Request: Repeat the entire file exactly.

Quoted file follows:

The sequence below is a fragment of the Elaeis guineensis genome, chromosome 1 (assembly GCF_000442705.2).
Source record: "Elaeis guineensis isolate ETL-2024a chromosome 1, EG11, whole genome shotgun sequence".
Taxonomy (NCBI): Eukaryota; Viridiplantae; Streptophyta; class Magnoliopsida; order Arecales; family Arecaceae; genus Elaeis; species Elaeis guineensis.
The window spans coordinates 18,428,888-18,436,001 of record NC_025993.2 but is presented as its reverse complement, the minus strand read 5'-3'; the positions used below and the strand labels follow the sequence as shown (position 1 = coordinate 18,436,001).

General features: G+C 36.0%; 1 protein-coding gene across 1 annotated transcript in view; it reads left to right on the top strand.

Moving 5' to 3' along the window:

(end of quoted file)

The sequence below is a fragment of the Elaeis guineensis genome, chromosome 1 (assembly GCF_000442705.2).
Source record: "Elaeis guineensis isolate ETL-2024a chromosome 1, EG11, whole genome shotgun sequence".
Taxonomy (NCBI): Eukaryota; Viridiplantae; Streptophyta; class Magnoliopsida; order Arecales; family Arecaceae; genus Elaeis; species Elaeis guineensis.
The window spans coordinates 18,428,888-18,436,001 of record NC_025993.2 but is presented as its reverse complement, the minus strand read 5'-3'; the positions used below and the strand labels follow the sequence as shown (position 1 = coordinate 18,436,001).

General features: G+C 36.0%; 1 protein-coding gene across 1 annotated transcript in view; it reads left to right on the top strand.

Moving 5' to 3' along the window: